Chesterfield rail crossing closed for three weeks
ENCINITAS — The rail crossing at Chesterfield Drive in Cardiff will be completely closed to motor vehicles from Jan. 2 through Jan. 23 to allow for the construction of bicycle and pedestrian pathways, the installation of rail-crossing gates and signals, and other related work.
During the closure, pedestrians and bicyclists will still have access across the intersection, and rail service will continue as usual.
The Chesterfield intersection improvements form one component of the SANDAG San Elijo Lagoon Double Track Project, which will add about 1.5 miles of double-tracked railroad from northern Solana Beach to Cardiff by late spring.
Jim Linthicum, director of mobility management and project implementation at SANDAG, said the organization’s goal is to simultaneously construct and complete the Cardiff sections of both the railroad double-tracking and Coastal Rail Trail.
By doing so, SANDAG hopes to minimize the disruption to the Cardiff community, where multiple infrastructure projects have resulted in construction fencing and noise, traffic detours and other inconveniences.
Looking to the future, Linthicum said, “The more efficiently we can move cars, trains, pedestrians and bikes through the area, the better off we’ll be.” For instance, increased double-tracking allows more trains to run along the corridor, which then increases the number of travel times and options for rail riders.
The railroad route from San Diego’s Santa Fe Depot to Oceanside is currently about two-thirds double-tracked, according to Linthicum, with the regional goal to be fully double-tracked by 2050. The project has not yet been wholly funded.
On the local level, work on the Chesterfield Drive Rail Crossing Improvements Project includes a new multi-use Class 1 bikeway and pedestrian path; new ADA-accessible sidewalks and ramps; new traffic and rail-crossing signal infrastructure that is expected to improve traffic flow through synchronization; a modernized crossing-warning system; grading of travel lanes for a smoother transition over the tracks; and improved crossing gates, signals and safety signage.
Lindsey Combs, communications and member-relations advisor for the Cardiff 101 Main Street Association, remains hopeful that the closure won’t adversely impact local businesses. “With the passageway created for pedestrians and bicyclists during the closure, we’re encouraged that people will still shop locally,” she said. To incentivize such behavior, Cardiff 101 plans to run promotions on the news page of its website.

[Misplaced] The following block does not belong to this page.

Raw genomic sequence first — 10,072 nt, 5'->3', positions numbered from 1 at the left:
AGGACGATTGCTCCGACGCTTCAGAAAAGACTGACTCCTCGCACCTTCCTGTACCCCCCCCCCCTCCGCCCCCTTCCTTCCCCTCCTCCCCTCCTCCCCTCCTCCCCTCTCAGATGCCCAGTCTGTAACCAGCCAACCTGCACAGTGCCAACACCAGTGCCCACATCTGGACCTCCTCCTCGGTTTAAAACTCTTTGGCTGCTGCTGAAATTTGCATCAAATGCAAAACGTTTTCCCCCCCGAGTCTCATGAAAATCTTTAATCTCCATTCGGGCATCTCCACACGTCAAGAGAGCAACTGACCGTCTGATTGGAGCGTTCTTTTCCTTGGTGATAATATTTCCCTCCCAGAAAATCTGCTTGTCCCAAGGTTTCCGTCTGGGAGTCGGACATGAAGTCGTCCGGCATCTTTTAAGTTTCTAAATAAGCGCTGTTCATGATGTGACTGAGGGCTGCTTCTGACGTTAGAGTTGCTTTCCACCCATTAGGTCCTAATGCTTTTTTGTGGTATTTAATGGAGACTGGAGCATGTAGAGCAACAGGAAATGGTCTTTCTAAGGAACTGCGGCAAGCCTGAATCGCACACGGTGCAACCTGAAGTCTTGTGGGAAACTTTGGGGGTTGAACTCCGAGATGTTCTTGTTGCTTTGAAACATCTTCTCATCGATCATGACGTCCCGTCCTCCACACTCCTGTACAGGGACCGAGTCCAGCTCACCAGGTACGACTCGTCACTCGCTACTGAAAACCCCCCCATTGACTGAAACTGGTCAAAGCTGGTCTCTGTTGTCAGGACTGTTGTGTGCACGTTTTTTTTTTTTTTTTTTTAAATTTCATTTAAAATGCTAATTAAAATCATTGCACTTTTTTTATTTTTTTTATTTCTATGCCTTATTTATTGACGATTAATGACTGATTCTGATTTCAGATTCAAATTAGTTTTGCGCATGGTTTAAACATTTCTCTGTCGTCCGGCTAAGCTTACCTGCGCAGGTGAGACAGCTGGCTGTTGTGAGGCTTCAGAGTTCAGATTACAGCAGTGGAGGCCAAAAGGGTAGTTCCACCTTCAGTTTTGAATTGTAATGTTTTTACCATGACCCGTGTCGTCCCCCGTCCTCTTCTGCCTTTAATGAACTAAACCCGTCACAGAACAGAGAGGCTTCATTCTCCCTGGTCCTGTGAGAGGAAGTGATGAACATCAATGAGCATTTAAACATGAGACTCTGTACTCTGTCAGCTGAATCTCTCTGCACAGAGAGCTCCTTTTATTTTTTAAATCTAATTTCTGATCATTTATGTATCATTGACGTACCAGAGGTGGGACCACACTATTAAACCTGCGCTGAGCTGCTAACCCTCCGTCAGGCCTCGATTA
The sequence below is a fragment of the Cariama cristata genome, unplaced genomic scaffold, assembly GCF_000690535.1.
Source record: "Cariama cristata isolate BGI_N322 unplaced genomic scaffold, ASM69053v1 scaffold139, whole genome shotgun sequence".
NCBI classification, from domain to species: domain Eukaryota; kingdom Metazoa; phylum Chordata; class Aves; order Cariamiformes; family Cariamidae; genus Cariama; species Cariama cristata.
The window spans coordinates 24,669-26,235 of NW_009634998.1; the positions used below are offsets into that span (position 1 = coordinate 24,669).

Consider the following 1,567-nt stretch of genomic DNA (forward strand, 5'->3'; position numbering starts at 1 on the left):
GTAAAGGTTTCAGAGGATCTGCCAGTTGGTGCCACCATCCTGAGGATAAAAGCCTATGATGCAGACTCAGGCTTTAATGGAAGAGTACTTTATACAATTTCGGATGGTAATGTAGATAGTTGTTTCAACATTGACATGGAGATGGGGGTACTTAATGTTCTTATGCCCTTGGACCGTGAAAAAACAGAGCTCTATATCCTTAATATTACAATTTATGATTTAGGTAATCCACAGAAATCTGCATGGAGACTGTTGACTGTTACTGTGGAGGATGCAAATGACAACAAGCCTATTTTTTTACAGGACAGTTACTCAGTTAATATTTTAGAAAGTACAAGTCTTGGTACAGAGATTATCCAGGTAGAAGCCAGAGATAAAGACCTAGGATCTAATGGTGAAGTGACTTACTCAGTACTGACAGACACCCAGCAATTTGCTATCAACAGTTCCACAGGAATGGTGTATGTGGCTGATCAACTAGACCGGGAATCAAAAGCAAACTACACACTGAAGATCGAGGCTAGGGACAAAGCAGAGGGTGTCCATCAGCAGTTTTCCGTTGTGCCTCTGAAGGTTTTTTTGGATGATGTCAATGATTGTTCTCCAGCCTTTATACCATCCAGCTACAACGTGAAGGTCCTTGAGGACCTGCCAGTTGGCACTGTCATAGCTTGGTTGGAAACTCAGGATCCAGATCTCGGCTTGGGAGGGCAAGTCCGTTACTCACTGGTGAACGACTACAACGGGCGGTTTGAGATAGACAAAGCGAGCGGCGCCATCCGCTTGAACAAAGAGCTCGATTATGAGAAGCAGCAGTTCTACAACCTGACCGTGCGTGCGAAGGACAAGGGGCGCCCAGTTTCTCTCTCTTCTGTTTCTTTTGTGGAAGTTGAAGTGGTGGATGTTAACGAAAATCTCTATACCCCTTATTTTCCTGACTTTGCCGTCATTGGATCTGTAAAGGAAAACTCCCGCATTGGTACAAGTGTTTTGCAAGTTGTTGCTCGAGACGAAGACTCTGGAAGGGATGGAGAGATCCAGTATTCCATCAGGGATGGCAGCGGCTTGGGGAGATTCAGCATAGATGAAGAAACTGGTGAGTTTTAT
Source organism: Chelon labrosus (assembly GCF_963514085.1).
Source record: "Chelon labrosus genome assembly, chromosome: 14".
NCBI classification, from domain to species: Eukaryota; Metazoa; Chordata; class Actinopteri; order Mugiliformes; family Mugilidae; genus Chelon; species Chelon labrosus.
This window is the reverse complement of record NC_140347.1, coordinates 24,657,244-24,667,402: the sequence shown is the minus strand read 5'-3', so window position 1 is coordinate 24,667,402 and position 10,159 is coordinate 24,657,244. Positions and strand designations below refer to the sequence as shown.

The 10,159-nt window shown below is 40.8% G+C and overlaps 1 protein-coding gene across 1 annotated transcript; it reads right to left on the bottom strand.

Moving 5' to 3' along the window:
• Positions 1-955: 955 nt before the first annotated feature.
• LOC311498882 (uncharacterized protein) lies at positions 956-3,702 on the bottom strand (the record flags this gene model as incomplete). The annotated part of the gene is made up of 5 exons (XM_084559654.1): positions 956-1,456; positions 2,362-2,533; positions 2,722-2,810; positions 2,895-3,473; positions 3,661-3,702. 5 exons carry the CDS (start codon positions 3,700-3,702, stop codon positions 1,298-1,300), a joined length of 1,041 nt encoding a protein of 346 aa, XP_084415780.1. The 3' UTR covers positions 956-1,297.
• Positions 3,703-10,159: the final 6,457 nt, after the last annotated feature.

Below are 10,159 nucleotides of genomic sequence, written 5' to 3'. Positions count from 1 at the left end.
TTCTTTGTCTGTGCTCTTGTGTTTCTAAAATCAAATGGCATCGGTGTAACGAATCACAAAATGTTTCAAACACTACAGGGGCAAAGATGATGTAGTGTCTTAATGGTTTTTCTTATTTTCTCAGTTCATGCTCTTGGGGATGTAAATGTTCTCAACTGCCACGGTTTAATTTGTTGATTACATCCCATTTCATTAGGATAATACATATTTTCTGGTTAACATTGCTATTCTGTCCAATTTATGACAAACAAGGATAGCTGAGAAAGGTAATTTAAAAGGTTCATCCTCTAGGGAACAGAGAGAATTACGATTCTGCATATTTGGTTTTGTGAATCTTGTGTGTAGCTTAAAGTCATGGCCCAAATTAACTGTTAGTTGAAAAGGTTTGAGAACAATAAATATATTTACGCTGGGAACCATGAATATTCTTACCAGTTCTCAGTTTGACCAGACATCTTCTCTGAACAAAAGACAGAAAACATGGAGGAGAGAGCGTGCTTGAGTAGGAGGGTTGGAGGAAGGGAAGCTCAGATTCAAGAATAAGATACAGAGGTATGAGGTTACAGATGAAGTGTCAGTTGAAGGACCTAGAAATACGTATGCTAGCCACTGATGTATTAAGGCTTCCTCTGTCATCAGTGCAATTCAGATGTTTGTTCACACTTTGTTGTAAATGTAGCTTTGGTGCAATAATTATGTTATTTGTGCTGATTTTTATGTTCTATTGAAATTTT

But, Combs added, “It’s going to be a little difficult, and we’re anticipating traffic backups.” She noted that some residents have expressed frustration. In the long run, however, Combs thinks the improved intersection will enhance safety and access between beaches, Coast Highway 101 and downtown, which in turn will be good for business.
The Chesterfield Drive rail crossing is the only west-east connection in Cardiff between Highway 101 and San Elijo Avenue. According to SANDAG, it accommodates more than 17,000 motorists per day.
Those motorists will be re-routed north to D Street and Encinitas Boulevard, where they can turn onto San Elijo. Southbound 101 motorists will be re-routed to Lomas Santa Fe Drive, where they can pick up Interstate 5 to the Manchester Avenue exit. Detour signage will be in place to assist drivers around the closure.
In consultation with the city of Encinitas and the project contractor, SANDAG chose full instead of partial vehicle closure in order to complete the work in the shortest time frame possible. The “piecemeal” approach would have taken four to six months, Linthicum explained.
January was selected for the construction period because it was considered a month with less traffic and was predicted to have a lower impact on Cardiff businesses than a closure in December, for instance, might carry. Combs agreed it’s good that the closure avoided the holidays and that all the work will be over before the summer season starts.
The Chesterfield Drive Rail Crossing Improvements Project, with a total cost allocation of $6.2 million, has been funded through a combination of federal and local TransNet funds.